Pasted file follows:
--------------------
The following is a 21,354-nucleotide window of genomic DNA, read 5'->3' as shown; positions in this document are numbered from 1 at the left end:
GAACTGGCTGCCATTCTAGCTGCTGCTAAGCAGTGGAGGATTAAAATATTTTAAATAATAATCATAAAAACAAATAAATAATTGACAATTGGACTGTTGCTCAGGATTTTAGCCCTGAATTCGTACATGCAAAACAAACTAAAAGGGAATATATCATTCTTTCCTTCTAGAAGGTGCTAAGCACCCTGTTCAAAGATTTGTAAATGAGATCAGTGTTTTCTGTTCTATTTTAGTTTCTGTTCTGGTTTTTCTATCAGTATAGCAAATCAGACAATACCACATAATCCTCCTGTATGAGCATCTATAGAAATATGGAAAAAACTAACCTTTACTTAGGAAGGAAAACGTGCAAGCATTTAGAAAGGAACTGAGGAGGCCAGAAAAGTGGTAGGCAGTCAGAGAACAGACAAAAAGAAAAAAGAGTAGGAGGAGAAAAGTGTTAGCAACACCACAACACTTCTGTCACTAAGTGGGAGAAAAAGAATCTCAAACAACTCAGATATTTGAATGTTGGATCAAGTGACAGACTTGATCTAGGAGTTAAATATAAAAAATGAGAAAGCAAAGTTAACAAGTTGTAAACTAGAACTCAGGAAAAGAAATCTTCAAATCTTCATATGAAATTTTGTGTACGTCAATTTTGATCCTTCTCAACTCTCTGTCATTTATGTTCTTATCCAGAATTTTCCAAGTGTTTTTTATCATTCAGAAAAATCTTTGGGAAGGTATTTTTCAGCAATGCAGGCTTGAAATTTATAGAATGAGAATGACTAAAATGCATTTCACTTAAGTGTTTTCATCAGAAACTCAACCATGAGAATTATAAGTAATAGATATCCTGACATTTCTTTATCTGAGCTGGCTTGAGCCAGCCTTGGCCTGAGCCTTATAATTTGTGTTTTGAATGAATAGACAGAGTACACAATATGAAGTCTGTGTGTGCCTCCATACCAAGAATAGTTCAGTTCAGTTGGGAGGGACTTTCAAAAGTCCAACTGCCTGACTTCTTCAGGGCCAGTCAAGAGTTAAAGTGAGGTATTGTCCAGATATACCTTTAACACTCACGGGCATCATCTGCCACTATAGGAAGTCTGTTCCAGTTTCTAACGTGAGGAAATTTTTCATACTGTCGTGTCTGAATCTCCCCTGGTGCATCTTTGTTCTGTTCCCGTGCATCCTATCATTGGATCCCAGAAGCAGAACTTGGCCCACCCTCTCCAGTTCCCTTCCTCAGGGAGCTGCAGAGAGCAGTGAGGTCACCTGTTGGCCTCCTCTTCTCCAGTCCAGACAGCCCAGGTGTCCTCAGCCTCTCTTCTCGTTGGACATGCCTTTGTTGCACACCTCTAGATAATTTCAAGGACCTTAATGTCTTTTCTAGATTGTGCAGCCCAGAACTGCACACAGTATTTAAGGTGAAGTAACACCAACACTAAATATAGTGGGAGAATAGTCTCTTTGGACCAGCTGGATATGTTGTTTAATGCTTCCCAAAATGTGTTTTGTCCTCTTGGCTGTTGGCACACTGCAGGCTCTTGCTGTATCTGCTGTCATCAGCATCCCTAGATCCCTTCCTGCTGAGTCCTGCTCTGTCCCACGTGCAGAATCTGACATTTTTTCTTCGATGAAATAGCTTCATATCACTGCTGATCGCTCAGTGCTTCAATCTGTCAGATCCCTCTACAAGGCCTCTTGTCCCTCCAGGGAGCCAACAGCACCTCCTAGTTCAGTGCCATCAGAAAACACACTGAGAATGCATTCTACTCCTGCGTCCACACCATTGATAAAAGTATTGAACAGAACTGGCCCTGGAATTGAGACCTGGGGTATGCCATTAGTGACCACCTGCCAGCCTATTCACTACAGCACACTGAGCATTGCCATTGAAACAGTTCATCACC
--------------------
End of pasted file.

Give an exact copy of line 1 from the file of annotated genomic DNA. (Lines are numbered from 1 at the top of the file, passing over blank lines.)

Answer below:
The following is a 21,354-nucleotide window of genomic DNA, read 5'->3' as shown; positions in this document are numbered from 1 at the left end: